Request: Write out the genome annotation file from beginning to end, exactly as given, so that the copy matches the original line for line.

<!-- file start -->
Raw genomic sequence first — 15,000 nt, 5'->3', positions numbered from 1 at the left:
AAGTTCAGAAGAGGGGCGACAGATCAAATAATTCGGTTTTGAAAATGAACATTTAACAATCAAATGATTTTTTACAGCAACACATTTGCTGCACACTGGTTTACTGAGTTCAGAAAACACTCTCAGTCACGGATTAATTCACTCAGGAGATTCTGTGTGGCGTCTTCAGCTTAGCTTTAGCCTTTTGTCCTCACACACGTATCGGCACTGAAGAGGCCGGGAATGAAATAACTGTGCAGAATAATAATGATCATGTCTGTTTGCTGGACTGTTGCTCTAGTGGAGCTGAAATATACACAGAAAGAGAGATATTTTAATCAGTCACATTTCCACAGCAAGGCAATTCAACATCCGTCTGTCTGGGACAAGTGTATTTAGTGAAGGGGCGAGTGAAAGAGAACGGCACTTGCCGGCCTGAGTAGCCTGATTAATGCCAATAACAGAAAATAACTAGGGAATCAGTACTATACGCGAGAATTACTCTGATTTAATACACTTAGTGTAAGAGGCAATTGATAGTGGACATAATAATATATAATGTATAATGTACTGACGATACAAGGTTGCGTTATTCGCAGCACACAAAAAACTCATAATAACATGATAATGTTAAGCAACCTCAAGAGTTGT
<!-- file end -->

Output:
Raw genomic sequence first — 15,000 nt, 5'->3', positions numbered from 1 at the left:
AAGTTCAGAAGAGGGGCGACAGATCAAATAATTCGGTTTTGAAAATGAACATTTAACAATCAAATGATTTTTTACAGCAACACATTTGCTGCACACTGGTTTACTGAGTTCAGAAAACACTCTCAGTCACGGATTAATTCACTCAGGAGATTCTGTGTGGCGTCTTCAGCTTAGCTTTAGCCTTTTGTCCTCACACACGTATCGGCACTGAAGAGGCCGGGAATGAAATAACTGTGCAGAATAATAATGATCATGTCTGTTTGCTGGACTGTTGCTCTAGTGGAGCTGAAATATACACAGAAAGAGAGATATTTTAATCAGTCACATTTCCACAGCAAGGCAATTCAACATCCGTCTGTCTGGGACAAGTGTATTTAGTGAAGGGGCGAGTGAAAGAGAACGGCACTTGCCGGCCTGAGTAGCCTGATTAATGCCAATAACAGAAAATAACTAGGGAATCAGTACTATACGCGAGAATTACTCTGATTTAATACACTTAGTGTAAGAGGCAATTGATAGTGGACATAATAATATATAATGTATAATGTACTGACGATACAAGGTTGCGTTATTCGCAGCACACAAAAAACTCATAATAACATGATAATGTTAAGCAACCTCAAGAGTTGT